3 December 2009 (afternoon)
For use of information media; not an official record
The Human Rights Council’s Universal Periodic Review Working Group reviewed the fulfilment of human rights obligations by the
Cote d'Ivoire this afternoon, during which fifty-four Council members and observers raised a number of issues pertaining to the human rights situation in the country.
This afternoon, the Working Group also adopted, ad referendum, the report on Cambodia, following the review of the country on Tuesday 2 December.
Presenting the national report of the Cote d'Ivoire was TIA KONE, President of the Supreme Court, who said there was a national framework that was conducive to the exercise of all rights: civil and political rights, economic, social and cultural rights, and solidarity rights. Cote d'Ivoire was fully aware that it still had a lot to do to bring its legislation fully into line with the national instruments the country had ratified. It had also accepted certain international commitments, and had made sure it was able to implement its international commitments to human rights, with Constitutional guarantees for the separation of powers and recognition of human rights. The judiciary had repeatedly been trained in human rights.
As soon as the country was out of the crisis, it intended to focus on reinforcing the rule of law, through establishing peace and ensuring the application of rights. Cote d'Ivoire was constantly seeking to invest in health, training, education, and health infrastructures, and was seeking to create an appropriate curriculum at regional level, with a genuinely valuable education system for all. The country was particularly concerned by rights connected to gender, and children's groups. There was legislation forbidding all forms of gender discrimination in employment, and also forbidding all forms of violence against women, including female genital mutilation. The Government had signed a memorandum of understanding with the ILO on the issue of eliminating child labour, and it hoped that Cote d'Ivoire would continue to be supported in eliminating this scourge, in particular with regards to the exploitation of children in agriculture. There was also a Ministry for Solidarity which sought to aid those who had been internally displaced.
Successfully emerging from the crisis required an open and fair electoral process, and the international community should support the Integrated Command Centre, which was the body in charge of ensuring safe and fair elections in Cote d'Ivoire. It was only after free and fair elections that Cote d'Ivoire could consider itself truly a part of the community of nations. Cote d'Ivoire now envisaged expanding the area of its international obligations, and appealed to the international community to continue to provide support in order to help Cote d'Ivoire to emerge from the difficult situation in which it had found itself.
During the three-hour interactive discussion, delegations noted a number of positive achievements of the State under review. These included important programmes that had been carried out to promote the rights of the most vulnerable groups; efforts to provide all citizens with primary health care, as well as initiatives to combat maternal mortality and HIV/AIDS infections; the Government's efforts for social development for children and other measures aimed at protecting and furthering childhood, including the elimination of exploitation and trafficking in children; the efforts to emerge from the crisis; the achievements of the Ministry for Women and Family Affairs and its efforts with regards to children; that there was a National Human Rights Commission; the constructive relationship with the United Nations organisations in Cote d'Ivoire and with civil society organisations; and the reforms in the Criminal Code, strengthening justice and family law, as well as efforts to eliminate racism.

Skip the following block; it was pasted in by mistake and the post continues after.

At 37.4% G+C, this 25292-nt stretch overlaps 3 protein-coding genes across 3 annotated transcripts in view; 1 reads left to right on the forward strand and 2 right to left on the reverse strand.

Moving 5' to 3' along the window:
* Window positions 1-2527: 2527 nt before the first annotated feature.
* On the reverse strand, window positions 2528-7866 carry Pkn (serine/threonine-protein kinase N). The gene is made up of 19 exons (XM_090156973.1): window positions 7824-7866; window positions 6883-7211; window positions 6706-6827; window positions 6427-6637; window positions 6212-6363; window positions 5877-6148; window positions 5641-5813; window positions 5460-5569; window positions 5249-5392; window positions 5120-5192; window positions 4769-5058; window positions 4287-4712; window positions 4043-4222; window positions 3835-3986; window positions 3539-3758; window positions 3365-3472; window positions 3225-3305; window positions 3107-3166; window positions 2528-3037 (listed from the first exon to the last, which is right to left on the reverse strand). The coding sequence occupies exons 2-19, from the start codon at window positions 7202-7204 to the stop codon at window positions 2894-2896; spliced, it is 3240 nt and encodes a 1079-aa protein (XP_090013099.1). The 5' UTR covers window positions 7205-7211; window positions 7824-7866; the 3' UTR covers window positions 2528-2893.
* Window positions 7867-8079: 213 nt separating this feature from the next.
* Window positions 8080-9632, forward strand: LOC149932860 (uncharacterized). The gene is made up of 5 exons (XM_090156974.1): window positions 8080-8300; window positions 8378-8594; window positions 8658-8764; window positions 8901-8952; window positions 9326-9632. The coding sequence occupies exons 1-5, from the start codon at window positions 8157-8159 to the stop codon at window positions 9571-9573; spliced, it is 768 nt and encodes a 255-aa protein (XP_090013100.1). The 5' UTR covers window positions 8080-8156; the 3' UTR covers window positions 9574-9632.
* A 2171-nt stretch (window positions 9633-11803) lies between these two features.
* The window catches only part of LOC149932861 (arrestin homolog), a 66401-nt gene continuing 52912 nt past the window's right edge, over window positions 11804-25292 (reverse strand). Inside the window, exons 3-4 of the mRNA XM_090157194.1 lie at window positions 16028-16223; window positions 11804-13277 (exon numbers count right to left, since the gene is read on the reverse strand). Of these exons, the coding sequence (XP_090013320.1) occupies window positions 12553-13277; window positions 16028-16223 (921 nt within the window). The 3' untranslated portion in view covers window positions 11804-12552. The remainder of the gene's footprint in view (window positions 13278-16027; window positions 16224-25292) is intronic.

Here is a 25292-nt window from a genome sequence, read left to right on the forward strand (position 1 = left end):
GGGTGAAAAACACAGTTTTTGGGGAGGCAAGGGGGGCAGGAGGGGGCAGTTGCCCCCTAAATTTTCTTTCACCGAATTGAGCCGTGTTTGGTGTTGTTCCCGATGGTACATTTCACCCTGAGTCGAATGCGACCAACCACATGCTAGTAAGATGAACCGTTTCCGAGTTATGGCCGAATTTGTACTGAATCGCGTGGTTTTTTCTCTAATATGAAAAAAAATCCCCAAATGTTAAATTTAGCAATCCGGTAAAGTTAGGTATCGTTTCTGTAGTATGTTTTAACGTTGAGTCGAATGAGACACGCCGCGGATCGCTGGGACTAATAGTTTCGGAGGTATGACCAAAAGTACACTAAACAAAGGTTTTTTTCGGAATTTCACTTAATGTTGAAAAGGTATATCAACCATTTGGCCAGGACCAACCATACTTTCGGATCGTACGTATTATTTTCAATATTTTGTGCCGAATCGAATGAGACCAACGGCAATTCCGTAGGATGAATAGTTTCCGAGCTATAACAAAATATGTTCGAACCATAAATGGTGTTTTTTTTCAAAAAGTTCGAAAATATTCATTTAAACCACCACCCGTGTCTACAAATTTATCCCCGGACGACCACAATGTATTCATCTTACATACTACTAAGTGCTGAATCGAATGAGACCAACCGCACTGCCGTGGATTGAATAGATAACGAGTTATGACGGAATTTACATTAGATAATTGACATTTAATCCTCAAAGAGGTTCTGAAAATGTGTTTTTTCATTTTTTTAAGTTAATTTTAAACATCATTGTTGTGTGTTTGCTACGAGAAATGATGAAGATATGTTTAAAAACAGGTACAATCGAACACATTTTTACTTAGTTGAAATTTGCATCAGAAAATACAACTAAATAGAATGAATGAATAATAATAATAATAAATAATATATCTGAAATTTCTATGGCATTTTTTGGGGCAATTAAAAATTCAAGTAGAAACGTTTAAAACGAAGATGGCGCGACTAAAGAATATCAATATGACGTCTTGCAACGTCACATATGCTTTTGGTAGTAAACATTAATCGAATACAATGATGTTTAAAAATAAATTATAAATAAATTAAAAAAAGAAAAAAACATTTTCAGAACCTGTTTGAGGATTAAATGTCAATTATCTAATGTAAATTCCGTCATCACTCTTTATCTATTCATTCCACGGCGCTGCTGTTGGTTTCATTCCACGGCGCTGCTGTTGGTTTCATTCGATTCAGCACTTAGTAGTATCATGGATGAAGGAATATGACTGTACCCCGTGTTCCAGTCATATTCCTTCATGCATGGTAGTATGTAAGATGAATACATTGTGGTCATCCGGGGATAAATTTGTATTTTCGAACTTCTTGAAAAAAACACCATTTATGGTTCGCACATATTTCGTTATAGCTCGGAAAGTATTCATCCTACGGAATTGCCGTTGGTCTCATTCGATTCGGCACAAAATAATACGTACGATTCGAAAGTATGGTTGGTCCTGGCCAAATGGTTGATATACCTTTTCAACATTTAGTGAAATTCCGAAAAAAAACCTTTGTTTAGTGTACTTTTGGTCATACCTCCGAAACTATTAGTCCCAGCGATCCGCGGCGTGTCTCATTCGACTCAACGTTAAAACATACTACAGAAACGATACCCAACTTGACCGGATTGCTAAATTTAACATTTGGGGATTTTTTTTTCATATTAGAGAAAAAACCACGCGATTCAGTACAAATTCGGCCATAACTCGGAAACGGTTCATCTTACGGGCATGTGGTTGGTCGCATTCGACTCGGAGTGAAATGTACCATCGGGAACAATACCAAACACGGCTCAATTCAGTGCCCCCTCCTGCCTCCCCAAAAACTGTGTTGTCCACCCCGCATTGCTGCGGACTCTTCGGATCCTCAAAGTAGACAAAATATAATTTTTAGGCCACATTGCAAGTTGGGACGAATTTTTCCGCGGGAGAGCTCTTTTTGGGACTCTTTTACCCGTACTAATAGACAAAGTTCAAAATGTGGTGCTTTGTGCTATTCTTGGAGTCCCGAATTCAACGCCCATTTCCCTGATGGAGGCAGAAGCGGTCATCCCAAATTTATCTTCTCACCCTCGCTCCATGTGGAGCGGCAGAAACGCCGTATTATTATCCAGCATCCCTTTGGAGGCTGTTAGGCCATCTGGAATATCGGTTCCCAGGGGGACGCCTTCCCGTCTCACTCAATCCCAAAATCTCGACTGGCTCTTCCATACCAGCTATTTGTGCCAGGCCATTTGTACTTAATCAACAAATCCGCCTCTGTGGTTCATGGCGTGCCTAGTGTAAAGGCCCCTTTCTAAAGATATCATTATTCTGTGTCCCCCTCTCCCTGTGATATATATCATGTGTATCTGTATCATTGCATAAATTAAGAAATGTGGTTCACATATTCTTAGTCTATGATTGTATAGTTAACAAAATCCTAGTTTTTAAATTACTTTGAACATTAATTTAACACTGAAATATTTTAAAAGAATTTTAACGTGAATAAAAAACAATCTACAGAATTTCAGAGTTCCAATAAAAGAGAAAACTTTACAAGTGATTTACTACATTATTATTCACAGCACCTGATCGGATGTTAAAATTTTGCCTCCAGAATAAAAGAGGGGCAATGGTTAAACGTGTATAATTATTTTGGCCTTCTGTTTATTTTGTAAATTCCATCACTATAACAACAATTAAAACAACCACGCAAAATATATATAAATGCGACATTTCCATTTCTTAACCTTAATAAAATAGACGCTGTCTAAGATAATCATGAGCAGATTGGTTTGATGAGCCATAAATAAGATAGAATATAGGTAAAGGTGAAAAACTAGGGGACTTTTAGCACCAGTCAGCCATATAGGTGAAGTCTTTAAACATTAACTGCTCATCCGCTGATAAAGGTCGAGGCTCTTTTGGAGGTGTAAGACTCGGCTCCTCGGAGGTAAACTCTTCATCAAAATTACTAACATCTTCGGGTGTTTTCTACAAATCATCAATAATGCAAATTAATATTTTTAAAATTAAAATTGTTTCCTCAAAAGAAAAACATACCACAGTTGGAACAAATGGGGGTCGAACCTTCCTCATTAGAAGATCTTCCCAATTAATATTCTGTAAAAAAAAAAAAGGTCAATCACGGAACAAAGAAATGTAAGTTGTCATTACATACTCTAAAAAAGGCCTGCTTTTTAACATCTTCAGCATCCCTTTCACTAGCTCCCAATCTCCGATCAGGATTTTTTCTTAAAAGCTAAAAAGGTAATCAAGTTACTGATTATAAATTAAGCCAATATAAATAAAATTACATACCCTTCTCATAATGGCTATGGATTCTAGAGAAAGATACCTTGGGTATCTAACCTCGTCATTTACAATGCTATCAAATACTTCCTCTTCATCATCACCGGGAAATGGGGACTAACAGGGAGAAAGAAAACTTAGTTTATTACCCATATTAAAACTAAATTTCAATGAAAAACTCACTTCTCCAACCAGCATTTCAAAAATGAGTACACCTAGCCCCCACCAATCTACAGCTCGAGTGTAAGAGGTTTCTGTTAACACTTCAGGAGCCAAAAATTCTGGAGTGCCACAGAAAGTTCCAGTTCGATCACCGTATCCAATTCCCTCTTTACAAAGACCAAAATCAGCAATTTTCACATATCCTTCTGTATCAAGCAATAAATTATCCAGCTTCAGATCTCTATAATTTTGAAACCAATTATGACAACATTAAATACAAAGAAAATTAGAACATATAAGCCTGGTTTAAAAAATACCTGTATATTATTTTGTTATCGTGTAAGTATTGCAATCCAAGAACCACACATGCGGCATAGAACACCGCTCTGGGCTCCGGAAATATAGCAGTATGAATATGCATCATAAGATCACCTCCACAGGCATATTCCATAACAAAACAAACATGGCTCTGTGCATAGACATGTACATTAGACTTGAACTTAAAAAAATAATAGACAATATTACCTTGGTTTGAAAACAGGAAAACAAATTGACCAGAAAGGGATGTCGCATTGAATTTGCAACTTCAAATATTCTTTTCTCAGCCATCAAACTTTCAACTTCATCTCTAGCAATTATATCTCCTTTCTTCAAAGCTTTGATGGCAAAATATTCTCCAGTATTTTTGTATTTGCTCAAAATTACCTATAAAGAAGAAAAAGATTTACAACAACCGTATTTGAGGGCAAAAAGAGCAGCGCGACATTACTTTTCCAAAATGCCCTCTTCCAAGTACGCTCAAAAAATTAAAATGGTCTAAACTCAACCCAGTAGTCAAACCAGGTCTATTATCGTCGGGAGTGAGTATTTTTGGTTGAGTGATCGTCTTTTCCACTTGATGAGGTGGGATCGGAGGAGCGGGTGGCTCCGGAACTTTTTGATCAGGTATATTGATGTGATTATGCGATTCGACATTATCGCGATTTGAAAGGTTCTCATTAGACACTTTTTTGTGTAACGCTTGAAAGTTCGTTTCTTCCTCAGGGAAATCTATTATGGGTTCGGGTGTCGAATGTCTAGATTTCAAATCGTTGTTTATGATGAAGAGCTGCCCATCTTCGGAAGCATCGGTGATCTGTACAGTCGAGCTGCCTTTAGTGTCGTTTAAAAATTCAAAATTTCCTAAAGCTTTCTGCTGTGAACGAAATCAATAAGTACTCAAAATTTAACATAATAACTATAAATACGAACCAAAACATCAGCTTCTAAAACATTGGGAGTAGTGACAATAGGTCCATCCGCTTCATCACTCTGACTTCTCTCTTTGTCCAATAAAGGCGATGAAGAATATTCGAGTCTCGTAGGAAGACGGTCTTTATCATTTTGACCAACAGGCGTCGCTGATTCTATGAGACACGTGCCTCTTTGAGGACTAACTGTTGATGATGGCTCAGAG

Issues and questions raised by the Working Group, comprised of the 47 members of the Council, and Observers participating in the interactive discussion related to, among other things, the impunity enjoyed by perpetrators of sexual violence and what were the specific measures that it had implemented in order to prevent such acts and prosecute and bring to trial those responsible of these acts; would the authorities allow the prosecutor of the International Criminal Court to carry out a visit to Cote d'Ivoire and carry out inquiries there; that more could be done to combat impunity and that free and fair elections were the best possible way of ensuring peace; the high number of people who were currently stateless within Cote d'Ivoire; and what was the situation on the law aiming to eliminate religious and racial discrimination.
A number of delegations also posed specific recommendations. These included: the need to continue and deepen programmes aimed at eliminating exploitation and trafficking of children; that a Plan of Action be put into place to eliminate violence; that Cote d'Ivoire amend its nationality code to avoid cases of statelessness; that it ratify the chapter in the African Charter on women's rights and sign and ratify the Convention on the Elimination of Discrimination Against Women as well as the Optional Protocol to the Convention Against Torture; that the electoral process be implemented as soon as possible; that the Government take action to improve the efficiency of the judicial system; and that conditions in prisons remained seriously inadequate, with overcrowding, malnutrition, and lack of separation between juveniles and adults, with reports of torture and inhuman and degrading treatment and that the Government therefore take action to improve the situation.